The clincher has been the stern warning by the Kremlin that if the western operation continued, Russia will be left with no option but to intervene. The warning came at Putin’s level, making it very clear that Russia will not countenance a regime change in Minsk to hijack Belarus into the American camp. Moscow has asserted its special interests in Belarus under international law. In his TV interview on Thursday, Putin emphatically stated:
“Indeed, the Union Treaty… and the Collective Security Treaty (CSTO) include articles saying that all member states of these organisations, including the Union State, which consists of two states only – Russia and Belarus, are obliged to help each other protect their sovereignty, external borders and stability… In this connection, we have certain obligations towards Belarus, and this is how Mr Lukashenko has formulated his question. He said that he would like us to provide assistance to him if this should become necessary. I replied that Russia would honour all its obligations.
“Mr Lukashenko has asked me to create a reserve group of law enforcement personnel, and I have done this. But we have also agreed that this group would not be used unless the situation becomes uncontrollable… we came to the conclusion that now it is not necessary, and I hope that it will never be necessary to use this reserve, which is why we are not using it.” Putin made it abundantly clear that Moscow stands by Lukashenko.”
The events in Belarus constitute a watershed moment. Russia will not allow another Ukraine-type colour revolution in the “near abroad”, aimed at encircling it with hostile governments. But Moscow’s intervention, if at all, will conform to international law and stem out of invitation by the country concerned.
That is to say, Russia regards it to be the prerogative of the CSTO countries to handle their internal affairs without outside unlawful interference. Having said that, Moscow has invoked the CSTO’s collective security doctrine. This sets a precedent. The CSTO comprises Armenia, Belarus, Kazakhstan, Kyrgyzstan, Russia and Tajikistan. A CIA-sponsored regime change project in any of these countries can run into the CSTO’s crosshairs. Considering that the CSTO is de facto led from Moscow, any more regime change project in Central Asia or Caucasus will trigger Russian countermeasures.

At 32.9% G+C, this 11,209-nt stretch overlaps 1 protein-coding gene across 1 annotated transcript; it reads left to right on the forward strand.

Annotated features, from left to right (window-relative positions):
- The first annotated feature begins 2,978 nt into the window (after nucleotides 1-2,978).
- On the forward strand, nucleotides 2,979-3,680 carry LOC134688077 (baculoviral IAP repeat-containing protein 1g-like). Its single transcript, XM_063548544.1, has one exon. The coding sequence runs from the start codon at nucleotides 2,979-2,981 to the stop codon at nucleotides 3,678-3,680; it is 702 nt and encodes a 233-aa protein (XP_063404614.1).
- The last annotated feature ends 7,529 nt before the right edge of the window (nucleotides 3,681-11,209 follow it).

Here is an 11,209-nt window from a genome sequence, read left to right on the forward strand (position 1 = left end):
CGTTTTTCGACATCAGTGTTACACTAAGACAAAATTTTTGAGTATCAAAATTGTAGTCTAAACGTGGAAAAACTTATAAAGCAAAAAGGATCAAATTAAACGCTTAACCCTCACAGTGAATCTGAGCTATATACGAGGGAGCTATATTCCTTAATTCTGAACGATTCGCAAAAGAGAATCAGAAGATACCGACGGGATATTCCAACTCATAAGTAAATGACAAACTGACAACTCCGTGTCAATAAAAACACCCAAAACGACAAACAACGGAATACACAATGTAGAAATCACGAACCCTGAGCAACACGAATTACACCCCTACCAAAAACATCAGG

Most important, Moscow will not be prescriptive. Putin has supported Lukashenka’s proposal to draft a new constitution and hold fresh presidential and parliamentary elections, but transition should be lawful and orderly. This Russian approach has been already evident in Kyrgyzstan (2005) Turkmenistan (2006), and Uzbekistan (2016). Even in the case of Georgia (2003) and Ukraine (2004 and 2014), Russia didn’t oppose transitions but the West turned them into geopolitical contestations to instal anti-Russian regimes.
However, a caveat must be added. Putin also underscored that Belarus is a very special case. He said, in a clear reference to the US, “some forces would like to see something different happening there (Belarus). They would like to influence these processes and to bring about the solutions that would suit their political interests.” Russia cannot afford to see such nefarious designs succeed in Belarus.
In Putin’s words, “This nation is very close to us (Russian Federation) and perhaps is the closest, both in terms of ethnic proximity, the language, the culture, the spiritual as well as other aspects. We have dozens or probably hundreds of thousands, if not millions, of direct family ties with Belarus.” Not only that, Russia sources from Belarus almost 90 percent of its imports of agricultural products.